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- The Rise of the Dutch Republic, 1578 - 1/8 -


By John Lothrop Motley

1855

PART VI.

ALEXANDER OF PARMA

1578-1584.

CHAPTER I.

Birth, education, marriage, and youthful character of Alexander Farnese--His private adventures--Exploits at Lepanto and at Gemblours--He succeeds to the government--Personal appearance and characteristics--Aspect of affairs--Internal dissensions--Anjou at Mons--John Casimir's intrigues at Ghent--Anjou disbands his soldiers--The Netherlands ravaged by various foreign troops--Anarchy and confusion in Ghent--Imbize and Ryhove--Fate of Hessels and Visch--New Pacification drawn up by Orange--Representations of Queen Elizabeth--Remonstrance of Brussels Riots and image-breaking in Ghent--Displeasure of Orange--His presence implored at Ghent, where he establishes a Religious Peace--Painful situation of John Casimir --Sharp rebukes of Elizabeth--He takes his departure--His troops apply to Farnese, who allows them to leave the country--Anjou's departure and manifesto--Elizabeth's letters to the states-general with regard to him--Complimentary addresses by the Estates to the Duke--Death of Bossu--Calumnies against Orange--Venality of the malcontent grandees--La Motte's treason--Intrigues of the Prior of Renty--Saint Aldegonde at Arras--The Prior of St. Vaast's exertions --Opposition of the clergy in the Walloon provinces to the taxation of the general government--Triangular contest--Municipal revolution in Arras led by Gosson and others--Counter-revolution--Rapid trials and executions--"Reconciliation" of the malcontent chieftains-- Secret treaty of Mount St. Eloi: Mischief made by the Prior of Renty--His accusations against the reconciled lords--Vengeance taken upon him--Counter movement by the liberal party--Union of Utrecht-- The Act analyzed and characterized.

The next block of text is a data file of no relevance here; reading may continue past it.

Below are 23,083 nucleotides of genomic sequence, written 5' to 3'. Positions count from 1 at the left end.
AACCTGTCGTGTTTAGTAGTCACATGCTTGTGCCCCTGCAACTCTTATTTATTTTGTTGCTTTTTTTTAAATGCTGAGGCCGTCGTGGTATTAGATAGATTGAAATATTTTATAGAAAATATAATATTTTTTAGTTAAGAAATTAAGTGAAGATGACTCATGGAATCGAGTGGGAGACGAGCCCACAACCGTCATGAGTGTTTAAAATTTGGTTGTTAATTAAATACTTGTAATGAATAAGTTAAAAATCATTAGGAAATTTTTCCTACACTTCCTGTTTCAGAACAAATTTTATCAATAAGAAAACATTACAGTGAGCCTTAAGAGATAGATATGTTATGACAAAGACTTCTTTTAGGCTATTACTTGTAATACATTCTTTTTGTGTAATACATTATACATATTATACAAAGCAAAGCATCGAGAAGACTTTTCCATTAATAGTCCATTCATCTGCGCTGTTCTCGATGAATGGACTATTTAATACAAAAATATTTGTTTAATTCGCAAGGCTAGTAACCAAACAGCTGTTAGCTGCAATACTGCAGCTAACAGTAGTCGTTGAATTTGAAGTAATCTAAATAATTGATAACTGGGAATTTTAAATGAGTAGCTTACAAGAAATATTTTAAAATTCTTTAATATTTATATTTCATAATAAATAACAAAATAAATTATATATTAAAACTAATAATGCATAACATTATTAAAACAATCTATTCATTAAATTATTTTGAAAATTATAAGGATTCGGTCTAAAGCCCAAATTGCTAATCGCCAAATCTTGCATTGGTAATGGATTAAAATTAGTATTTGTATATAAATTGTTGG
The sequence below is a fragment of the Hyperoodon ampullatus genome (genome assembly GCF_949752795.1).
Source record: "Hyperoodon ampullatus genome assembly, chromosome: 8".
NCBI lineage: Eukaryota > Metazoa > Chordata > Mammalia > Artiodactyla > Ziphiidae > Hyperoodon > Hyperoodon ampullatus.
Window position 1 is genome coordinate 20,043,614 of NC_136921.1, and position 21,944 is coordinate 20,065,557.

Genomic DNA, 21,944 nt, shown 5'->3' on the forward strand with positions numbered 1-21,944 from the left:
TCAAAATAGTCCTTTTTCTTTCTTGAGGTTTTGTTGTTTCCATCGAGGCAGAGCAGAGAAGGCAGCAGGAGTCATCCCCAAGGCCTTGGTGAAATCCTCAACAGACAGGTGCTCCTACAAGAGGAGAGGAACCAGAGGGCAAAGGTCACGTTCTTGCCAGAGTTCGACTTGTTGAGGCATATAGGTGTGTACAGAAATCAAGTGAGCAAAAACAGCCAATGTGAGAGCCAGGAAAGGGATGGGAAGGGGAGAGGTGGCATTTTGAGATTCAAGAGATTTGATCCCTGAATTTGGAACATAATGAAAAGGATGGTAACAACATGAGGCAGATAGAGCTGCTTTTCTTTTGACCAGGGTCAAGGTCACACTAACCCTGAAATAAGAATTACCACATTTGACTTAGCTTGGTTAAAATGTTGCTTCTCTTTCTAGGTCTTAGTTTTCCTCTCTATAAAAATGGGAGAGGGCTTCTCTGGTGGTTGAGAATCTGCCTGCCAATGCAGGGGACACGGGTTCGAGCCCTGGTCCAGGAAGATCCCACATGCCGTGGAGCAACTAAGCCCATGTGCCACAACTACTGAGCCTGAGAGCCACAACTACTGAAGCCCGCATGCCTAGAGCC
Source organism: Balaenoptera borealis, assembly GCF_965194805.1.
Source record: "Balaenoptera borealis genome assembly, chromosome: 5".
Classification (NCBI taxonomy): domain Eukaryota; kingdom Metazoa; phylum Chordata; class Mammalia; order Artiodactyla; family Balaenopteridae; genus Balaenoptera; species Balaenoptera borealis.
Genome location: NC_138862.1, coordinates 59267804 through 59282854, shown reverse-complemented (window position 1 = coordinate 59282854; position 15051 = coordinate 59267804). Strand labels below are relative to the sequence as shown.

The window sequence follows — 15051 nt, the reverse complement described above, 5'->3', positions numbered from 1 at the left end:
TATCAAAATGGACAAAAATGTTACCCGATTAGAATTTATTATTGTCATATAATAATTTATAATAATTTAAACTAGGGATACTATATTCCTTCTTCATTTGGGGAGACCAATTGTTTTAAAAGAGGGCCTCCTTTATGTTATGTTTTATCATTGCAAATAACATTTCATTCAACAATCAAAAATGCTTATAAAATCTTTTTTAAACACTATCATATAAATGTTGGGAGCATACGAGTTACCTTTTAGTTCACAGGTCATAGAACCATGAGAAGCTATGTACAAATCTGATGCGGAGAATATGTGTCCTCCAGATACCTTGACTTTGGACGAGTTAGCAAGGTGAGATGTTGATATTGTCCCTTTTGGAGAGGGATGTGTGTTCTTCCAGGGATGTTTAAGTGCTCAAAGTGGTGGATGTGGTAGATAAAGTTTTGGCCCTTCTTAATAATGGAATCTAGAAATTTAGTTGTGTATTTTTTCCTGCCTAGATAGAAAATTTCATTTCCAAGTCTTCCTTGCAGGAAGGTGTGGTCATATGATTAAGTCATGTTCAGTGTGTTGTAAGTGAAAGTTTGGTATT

A fifth governor now stood in the place which had been successively vacated by Margaret of Parma, by Alva, by the Grand Commander, and by Don John of Austria. Of all the eminent personages to whom Philip had confided the reins of that most difficult and dangerous administration, the man who was now to rule was by far the ablest and the best fitted for his post. If there were living charioteer skilful enough to guide the wheels of state, whirling now more dizzily than ever through "confusum chaos," Alexander Farnese was the charioteer to guide--his hand the only one which could control.